||at or above Outlet Creek confluence to near Dos Rios
||Class III, harder at high flows
||6 miles, more optional, can be run twice in a day
||rafts 500 - 20000 cfs, kayaks 300 - 20000
||see below for how to estimate flow
DOS / 2)
||20 fpm average, but seems steeper
||Highway 162 bridge over the Eel, 8.5 miles from 101, 975'
||Highway 162 milepost 14.5 just above Middle Fork, 850'
||6 miles (15 minutes) one-way
||AAA Sonoma and Mendocino,
||winter and spring, from recent rain
||© 2003 Paul Futscher
This is one of the best Class III runs on the Eel river, but it does
not see much use, except from locals, due to unpredictability of flow.
During winter the Eel at the confluence of Outlet Creek can be flowing
one day at 300 cfs and the next day after 2 inches of rain be flowing
at 20000 cfs, and then four days later back down to 1000 cfs,
and finally a week after that 300 cfs again. At a few thousand CFS
this run takes around 2 hours of float time and the shuttle takes
about half an hour round trip. At high flows the float time can be
reduced to little over an hour.
Those looking for a mini-Grand Canyon type experience can come out and
play on this stretch when the river is flowing at 12000 cfs and up,
usually within 12 hours of a good rain. Rafts and IKs do fine at these
flows, as there is usually plenty of recovery time, while hardshells
get worked pretty hard by hydraulics. Please scout the last rapid.
Some boaters put in on Outlet Creek to extend this run, but when the
Eel below Outlet Creek is at moderate levels, Outlet Creek is bony,
and when Outlet Creek has plenty of water, the Eel is big. There is
a possible put-in on 3 or 4 miles upstream on Outlet Creek, where a
railroad bridge crosses a brushy section before the final minigorge.
The Eel is also runnable upstream of Outlet Creek. The stretch from
Cape Horn dam (Van Arsdale reservoir) to the confluence of Tomki Creek
is seldom boated, and not recommended due to brush.
The stretch from Tomki Creek to Hearst is almost always combined with
Tomki Creek for a super-short vehicle shuttle.
The 17.3 mile stretch from Hearst to Outlet Creek starts out class II.
At mile 1.8 appears a class III rapid caused by a large outcropping of
dark rock, where a huge prow rock entirely blocks your view, causing
most boaters to scout on the right. Below there, scenic class II rapids
continue, with wilderness camping opportunities. At about the halfway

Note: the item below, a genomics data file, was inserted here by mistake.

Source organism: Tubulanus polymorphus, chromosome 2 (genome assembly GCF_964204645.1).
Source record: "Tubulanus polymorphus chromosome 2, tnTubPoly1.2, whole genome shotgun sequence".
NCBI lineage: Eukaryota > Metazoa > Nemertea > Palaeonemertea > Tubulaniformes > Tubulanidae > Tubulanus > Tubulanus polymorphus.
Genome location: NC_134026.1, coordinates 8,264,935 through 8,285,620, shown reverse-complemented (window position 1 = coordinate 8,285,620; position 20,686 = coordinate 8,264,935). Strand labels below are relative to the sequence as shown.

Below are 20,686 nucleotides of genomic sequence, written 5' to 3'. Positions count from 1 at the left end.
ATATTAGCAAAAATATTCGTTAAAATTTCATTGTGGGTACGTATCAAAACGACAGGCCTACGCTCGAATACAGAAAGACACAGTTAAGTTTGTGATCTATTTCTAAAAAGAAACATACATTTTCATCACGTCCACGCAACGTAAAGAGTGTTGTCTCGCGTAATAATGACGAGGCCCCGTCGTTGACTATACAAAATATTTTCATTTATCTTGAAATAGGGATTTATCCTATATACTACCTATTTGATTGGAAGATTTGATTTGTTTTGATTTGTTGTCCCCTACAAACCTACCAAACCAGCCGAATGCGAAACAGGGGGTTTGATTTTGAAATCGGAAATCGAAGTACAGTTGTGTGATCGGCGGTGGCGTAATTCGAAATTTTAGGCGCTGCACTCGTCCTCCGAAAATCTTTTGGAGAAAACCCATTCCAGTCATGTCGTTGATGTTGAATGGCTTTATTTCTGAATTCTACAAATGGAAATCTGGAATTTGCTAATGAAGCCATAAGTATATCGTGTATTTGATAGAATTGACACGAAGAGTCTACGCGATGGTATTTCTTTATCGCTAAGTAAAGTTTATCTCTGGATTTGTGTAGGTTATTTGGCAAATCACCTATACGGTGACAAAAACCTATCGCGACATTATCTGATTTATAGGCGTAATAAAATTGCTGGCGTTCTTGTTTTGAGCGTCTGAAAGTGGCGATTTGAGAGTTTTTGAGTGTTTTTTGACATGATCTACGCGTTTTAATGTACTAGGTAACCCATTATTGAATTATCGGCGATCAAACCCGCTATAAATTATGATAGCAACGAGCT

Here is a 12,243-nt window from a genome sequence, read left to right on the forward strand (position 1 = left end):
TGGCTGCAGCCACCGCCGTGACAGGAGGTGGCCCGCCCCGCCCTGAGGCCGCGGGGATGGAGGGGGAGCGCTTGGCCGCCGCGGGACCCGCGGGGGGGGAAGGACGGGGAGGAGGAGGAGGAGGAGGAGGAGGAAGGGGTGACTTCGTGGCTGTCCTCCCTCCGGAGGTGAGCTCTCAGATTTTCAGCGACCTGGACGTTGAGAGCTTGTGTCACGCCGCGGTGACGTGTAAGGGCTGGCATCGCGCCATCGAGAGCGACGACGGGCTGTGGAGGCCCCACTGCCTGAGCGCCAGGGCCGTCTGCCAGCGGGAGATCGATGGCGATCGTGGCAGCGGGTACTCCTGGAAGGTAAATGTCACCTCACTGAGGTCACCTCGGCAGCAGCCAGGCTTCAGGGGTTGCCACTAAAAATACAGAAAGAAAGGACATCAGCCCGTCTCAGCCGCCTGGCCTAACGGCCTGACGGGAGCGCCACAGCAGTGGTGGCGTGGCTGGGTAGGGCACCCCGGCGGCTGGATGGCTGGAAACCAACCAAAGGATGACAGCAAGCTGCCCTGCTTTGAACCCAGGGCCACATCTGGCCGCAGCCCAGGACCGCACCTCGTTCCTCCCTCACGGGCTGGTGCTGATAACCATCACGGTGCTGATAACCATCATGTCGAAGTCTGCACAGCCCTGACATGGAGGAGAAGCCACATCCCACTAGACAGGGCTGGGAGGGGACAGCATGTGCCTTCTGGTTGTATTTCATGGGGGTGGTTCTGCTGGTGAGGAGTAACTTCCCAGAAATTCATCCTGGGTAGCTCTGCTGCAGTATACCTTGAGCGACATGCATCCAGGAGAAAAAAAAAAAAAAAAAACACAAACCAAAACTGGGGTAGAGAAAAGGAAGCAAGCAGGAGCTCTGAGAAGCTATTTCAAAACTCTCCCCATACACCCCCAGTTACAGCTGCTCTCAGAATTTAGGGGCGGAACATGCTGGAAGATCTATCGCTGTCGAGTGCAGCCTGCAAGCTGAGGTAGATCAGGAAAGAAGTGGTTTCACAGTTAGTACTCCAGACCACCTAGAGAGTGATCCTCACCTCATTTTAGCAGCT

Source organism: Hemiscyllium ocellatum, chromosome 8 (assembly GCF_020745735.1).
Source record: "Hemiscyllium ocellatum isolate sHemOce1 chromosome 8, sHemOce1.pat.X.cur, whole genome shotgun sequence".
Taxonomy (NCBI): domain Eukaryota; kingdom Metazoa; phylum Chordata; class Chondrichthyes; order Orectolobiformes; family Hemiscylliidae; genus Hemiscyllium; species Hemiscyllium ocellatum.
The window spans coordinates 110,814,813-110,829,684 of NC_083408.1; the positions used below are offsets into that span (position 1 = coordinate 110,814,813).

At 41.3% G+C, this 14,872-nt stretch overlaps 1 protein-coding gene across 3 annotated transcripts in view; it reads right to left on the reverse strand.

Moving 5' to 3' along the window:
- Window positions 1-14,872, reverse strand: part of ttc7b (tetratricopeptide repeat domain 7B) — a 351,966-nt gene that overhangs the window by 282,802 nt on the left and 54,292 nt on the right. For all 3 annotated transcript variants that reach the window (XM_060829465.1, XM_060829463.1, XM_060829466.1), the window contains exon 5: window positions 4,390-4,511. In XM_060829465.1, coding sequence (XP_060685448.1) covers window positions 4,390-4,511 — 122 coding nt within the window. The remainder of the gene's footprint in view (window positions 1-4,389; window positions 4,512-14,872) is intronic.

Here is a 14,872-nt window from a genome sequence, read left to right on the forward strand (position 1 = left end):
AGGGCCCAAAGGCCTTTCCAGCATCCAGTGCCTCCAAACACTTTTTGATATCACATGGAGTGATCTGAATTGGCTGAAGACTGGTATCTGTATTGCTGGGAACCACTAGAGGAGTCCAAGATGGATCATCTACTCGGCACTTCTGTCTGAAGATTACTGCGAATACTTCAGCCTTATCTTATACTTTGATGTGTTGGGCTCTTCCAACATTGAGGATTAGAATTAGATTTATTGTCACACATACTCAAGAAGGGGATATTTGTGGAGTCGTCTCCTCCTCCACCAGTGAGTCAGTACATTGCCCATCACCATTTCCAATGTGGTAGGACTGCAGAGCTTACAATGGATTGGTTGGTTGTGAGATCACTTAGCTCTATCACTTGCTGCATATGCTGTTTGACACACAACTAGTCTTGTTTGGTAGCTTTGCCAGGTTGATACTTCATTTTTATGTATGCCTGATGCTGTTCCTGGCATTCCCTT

point scenery worsens, as do the increasingly class I rapids.
A great class III run on the main Eel from Dos Rios to Alderpoint
or Fort Seward is described here.
A class II then IV run (with long portage) on the Middle Fork Eel
is described here.
If the North Coast has not seen significant rain in the last 48 hours,
then the flow can be estimated by subtracting the Middle Fork Eel flow
from the main Eel flow at Fort Seward, and dividing by two.
If the ground is saturated (the normal condition in winter and spring)
and there has been significant rain in the last 24 hours, then the flow
can be estimated as a range by how much rainfall has occurred.
Note: 1-2 inches of rain is typical of North Coast storms.
- 0.5" of rain produces 2500 - 5000 cfs
- 1.0" of rain produces 5000 - 10000 cfs
- 2.0" of rain produces 10000 - 20000 cfs
There is a water level gauge at the put-in bridge (mile marker 8.5).
Look on the second bridge pillar. The markings are in feet (roman numerals)
with ½ foot lines and ¼ foot dots.
||Drain hole in bridge means about 12000 cfs: huge hydraulics.
||Hydraulics very significant: kayaks are worked, rafts will flip.
||Big water, hydraulics are now starting to bite.
||Big waves, paddle to punch, like 2000 cfs in the South Fork American gorge.
||Intermediate kayak, easy raft, like 1200 cfs in the South Fork American gorge.
||Just Class III- rapids.
||No significant flow.
Mile by Mile
[ Thanks to Paul Futscher for this entire writeup. ]
To reach put-in, drive north from Willits or south from
Leggett. After the road finishes its descent to Outlet Creek, turn
east on highway 162 towards Covelo. After 8.5 miles, cross the Eel
river bridge and park.